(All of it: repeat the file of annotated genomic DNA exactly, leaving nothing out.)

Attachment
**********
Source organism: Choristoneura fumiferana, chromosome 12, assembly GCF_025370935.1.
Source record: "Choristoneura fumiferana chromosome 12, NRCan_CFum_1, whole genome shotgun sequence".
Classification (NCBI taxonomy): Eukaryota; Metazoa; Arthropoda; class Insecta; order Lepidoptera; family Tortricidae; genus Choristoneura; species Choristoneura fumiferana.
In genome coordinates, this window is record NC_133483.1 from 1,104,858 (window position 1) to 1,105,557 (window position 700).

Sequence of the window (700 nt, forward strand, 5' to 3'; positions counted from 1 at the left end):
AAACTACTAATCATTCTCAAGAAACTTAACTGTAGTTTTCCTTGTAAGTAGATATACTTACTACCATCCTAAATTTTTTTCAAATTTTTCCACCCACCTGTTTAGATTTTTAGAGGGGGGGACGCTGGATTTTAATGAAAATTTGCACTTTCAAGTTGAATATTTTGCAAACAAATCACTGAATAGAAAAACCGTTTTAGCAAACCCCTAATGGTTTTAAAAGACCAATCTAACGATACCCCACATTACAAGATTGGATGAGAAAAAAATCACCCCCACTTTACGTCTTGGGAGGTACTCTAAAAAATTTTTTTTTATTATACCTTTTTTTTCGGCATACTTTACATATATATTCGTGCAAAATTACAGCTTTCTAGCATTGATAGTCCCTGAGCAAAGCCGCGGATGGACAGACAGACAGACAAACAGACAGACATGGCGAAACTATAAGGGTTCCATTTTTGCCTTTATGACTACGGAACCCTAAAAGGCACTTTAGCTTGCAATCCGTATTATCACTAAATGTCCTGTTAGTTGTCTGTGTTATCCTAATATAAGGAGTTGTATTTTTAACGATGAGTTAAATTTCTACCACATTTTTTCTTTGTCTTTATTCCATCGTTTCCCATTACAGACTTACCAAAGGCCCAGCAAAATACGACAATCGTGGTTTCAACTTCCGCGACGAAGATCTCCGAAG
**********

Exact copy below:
Source organism: Choristoneura fumiferana, chromosome 12, assembly GCF_025370935.1.
Source record: "Choristoneura fumiferana chromosome 12, NRCan_CFum_1, whole genome shotgun sequence".
Classification (NCBI taxonomy): Eukaryota; Metazoa; Arthropoda; class Insecta; order Lepidoptera; family Tortricidae; genus Choristoneura; species Choristoneura fumiferana.
In genome coordinates, this window is record NC_133483.1 from 1,104,858 (window position 1) to 1,105,557 (window position 700).

Sequence of the window (700 nt, forward strand, 5' to 3'; positions counted from 1 at the left end):
AAACTACTAATCATTCTCAAGAAACTTAACTGTAGTTTTCCTTGTAAGTAGATATACTTACTACCATCCTAAATTTTTTTCAAATTTTTCCACCCACCTGTTTAGATTTTTAGAGGGGGGGACGCTGGATTTTAATGAAAATTTGCACTTTCAAGTTGAATATTTTGCAAACAAATCACTGAATAGAAAAACCGTTTTAGCAAACCCCTAATGGTTTTAAAAGACCAATCTAACGATACCCCACATTACAAGATTGGATGAGAAAAAAATCACCCCCACTTTACGTCTTGGGAGGTACTCTAAAAAATTTTTTTTTATTATACCTTTTTTTTCGGCATACTTTACATATATATTCGTGCAAAATTACAGCTTTCTAGCATTGATAGTCCCTGAGCAAAGCCGCGGATGGACAGACAGACAGACAAACAGACAGACATGGCGAAACTATAAGGGTTCCATTTTTGCCTTTATGACTACGGAACCCTAAAAGGCACTTTAGCTTGCAATCCGTATTATCACTAAATGTCCTGTTAGTTGTCTGTGTTATCCTAATATAAGGAGTTGTATTTTTAACGATGAGTTAAATTTCTACCACATTTTTTCTTTGTCTTTATTCCATCGTTTCCCATTACAGACTTACCAAAGGCCCAGCAAAATACGACAATCGTGGTTTCAACTTCCGCGACGAAGATCTCCGAAG